Personal Lecturecasting

Learning Management Systems like the Blackboard Learning Portal allow many different document formats to be posted. The most basic are course reference documents such as lecture notes, glosses, reading lists, or syllabi.

More advanced reference documents might involve multimedia: creating audio and video files and posting them. You can, for example, record a lecturecast from home or from some podiums on the campus and then post it online.

Examples:

A short audio narrative of a lecture, recorded as a .wav or .mp3 file, which refers to a reading or textbook.

A video narrative, recorded with your webcam,

A lecturecast, which is to say, audio narration synchronized to slides or dynamic animation. Lecturecasts are becoming increasingly common in post-secondary education for the purposes of review. They can be authored in many ways:

 

Powerpoint Audio Narration

Open Powerpoint (2003 or 2007 - PC) (2004 or 2008 - Mac), then in the “Slide Show” menu, select “Record Narration”. Once you have adjusted the audio levels and the sound quality, speak through your presentation, advancing slides with the space bar. Powerpoint will record the timing of the slides in sync with the audio. Press ESC to finish.   Here's detailed instructions on the Microsoft Powerpoint support website.

You can then share these on your web site or using the Blackboard Learning Portal, import and share these with Google Docs (as shown below), or post and embed them a web site using Slideshare: http//www.slideshare.net
 

Camtasia Relay

Camtasia Relay enables lecturers to record a combination the computer screen and spoken voice, so it is suitable for all forms of lecturing, not just Powerpoint. This application has been licensed for use throughout the University, and the resulting recording is automatically uploaded to university servers for access by students (the system sends you a link via email).

While U of T’s current bandwidth currently doesn't provide for recording of significant numbers of lectures, please feel free to test this application out on one or two of your lectures or tutorials! We want to hear back from instructors if this is a useful tool.  Instructions at portal help.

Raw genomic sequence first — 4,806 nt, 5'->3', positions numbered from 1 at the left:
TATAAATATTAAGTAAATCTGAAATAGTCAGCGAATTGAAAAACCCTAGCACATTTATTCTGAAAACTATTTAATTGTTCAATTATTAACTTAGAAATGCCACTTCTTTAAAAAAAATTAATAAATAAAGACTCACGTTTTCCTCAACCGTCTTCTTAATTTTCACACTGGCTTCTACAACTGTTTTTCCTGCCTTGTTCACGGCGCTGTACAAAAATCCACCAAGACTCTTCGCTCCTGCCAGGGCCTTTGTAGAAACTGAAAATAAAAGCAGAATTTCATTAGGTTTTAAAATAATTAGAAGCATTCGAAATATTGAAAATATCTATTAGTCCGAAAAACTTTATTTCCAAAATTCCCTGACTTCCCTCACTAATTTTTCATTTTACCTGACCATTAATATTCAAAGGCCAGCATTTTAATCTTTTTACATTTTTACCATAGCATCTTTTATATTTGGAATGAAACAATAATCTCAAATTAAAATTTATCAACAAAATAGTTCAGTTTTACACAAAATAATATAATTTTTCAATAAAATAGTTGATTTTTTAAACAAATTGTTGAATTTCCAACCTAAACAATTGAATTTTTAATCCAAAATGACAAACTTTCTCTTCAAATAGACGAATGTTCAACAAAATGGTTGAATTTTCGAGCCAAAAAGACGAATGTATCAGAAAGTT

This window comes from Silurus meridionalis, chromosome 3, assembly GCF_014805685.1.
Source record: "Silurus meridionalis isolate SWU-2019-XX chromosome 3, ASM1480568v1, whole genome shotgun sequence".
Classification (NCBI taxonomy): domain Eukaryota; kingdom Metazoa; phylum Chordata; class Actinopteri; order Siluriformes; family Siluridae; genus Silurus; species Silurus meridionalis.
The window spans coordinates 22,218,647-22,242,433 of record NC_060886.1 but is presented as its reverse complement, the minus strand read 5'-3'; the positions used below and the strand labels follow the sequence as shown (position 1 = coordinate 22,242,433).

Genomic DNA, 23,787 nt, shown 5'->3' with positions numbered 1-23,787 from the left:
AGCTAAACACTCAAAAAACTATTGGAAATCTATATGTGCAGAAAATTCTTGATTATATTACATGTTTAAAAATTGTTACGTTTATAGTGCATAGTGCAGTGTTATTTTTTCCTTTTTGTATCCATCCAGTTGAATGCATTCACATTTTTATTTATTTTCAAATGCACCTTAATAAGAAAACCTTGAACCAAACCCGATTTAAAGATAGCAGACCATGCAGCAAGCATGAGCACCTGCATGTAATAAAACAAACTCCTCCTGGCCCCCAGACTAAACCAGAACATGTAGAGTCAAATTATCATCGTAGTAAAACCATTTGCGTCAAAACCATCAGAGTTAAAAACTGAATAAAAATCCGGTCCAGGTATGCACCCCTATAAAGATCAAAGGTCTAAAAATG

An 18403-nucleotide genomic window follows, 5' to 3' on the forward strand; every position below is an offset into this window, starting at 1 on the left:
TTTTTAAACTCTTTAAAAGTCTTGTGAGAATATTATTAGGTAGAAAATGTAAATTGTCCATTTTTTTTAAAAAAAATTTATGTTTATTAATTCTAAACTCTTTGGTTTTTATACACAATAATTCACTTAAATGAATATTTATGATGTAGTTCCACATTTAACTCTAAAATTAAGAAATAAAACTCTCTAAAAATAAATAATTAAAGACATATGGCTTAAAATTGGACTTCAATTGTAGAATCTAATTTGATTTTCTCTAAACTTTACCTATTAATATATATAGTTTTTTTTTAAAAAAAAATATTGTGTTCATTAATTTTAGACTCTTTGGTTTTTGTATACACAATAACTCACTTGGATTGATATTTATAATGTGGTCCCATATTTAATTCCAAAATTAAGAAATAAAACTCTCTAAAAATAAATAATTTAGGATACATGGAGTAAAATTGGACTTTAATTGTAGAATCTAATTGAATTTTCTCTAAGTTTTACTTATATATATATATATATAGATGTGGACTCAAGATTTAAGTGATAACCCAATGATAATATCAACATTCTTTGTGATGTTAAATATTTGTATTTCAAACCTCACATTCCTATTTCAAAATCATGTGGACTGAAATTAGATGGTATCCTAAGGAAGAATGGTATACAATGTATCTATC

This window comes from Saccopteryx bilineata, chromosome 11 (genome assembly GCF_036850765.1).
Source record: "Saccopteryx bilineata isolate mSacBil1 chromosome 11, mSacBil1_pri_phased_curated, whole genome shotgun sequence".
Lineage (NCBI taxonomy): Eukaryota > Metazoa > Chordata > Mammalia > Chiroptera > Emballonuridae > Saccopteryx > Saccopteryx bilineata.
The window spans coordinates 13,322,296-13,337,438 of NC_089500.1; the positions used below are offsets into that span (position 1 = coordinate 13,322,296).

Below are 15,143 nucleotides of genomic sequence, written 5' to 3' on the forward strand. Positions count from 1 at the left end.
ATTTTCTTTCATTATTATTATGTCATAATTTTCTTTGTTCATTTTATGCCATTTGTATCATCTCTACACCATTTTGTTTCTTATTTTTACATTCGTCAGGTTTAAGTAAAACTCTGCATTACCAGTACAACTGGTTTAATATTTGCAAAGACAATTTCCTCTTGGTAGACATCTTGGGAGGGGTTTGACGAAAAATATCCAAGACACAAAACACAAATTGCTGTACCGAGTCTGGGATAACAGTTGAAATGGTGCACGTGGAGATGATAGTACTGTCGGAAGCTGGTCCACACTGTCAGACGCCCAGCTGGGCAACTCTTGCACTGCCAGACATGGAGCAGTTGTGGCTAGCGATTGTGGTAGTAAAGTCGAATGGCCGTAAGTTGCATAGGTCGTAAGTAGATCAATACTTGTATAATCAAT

You are licensed to use Relay:

On your PERSONAL computer. Install on your laptop, office or home computer. Download Relay to your home computer from [https://tsr.lc.utoronto.ca] (log in with your UTORid!). Video instructions from the Relay website. Support for PERSONAL recording: sutherland@utsc.utoronto.ca or kpeterson@utsc.utoronto.ca

On a PODIUM computer at UTSC. Relay is now installed on all the lecture podiums UTSC! Support for PODIUM recording: helpdesk@utsc.utoronto.ca.

Screen shot of Relay, ready to record the desktop (or directly from Powerpoint):

Screen shot of Camtasia Relay
 

Screenflow or Camtasia Studio

If your subject domain involves sophisticated scientific calculations, data, or mathematical formula, video compressed for the internet might not be as clear as the same information projected over two storeys in a large lecture hall. You also might want to spend a bit of time editing, zooming, annotating, adding links and outputting in various media formats. In this connection consider investing $100 - $300 in professional software for lecture capture (yes, YOU are a professional lecturer!).

Screenflow for Mac

Screen shot of Telestream Screenflow web site.  Click this link to visit the site in a new window.
http://www.telestream.net/screen-flow/

Camtasia Studio for PC

Screen shot of Camtasia Studio website
http://www.techsmith.com/camtasia.asp

Here are some additional tools, at Life Hacker, recommended by Carl Chan.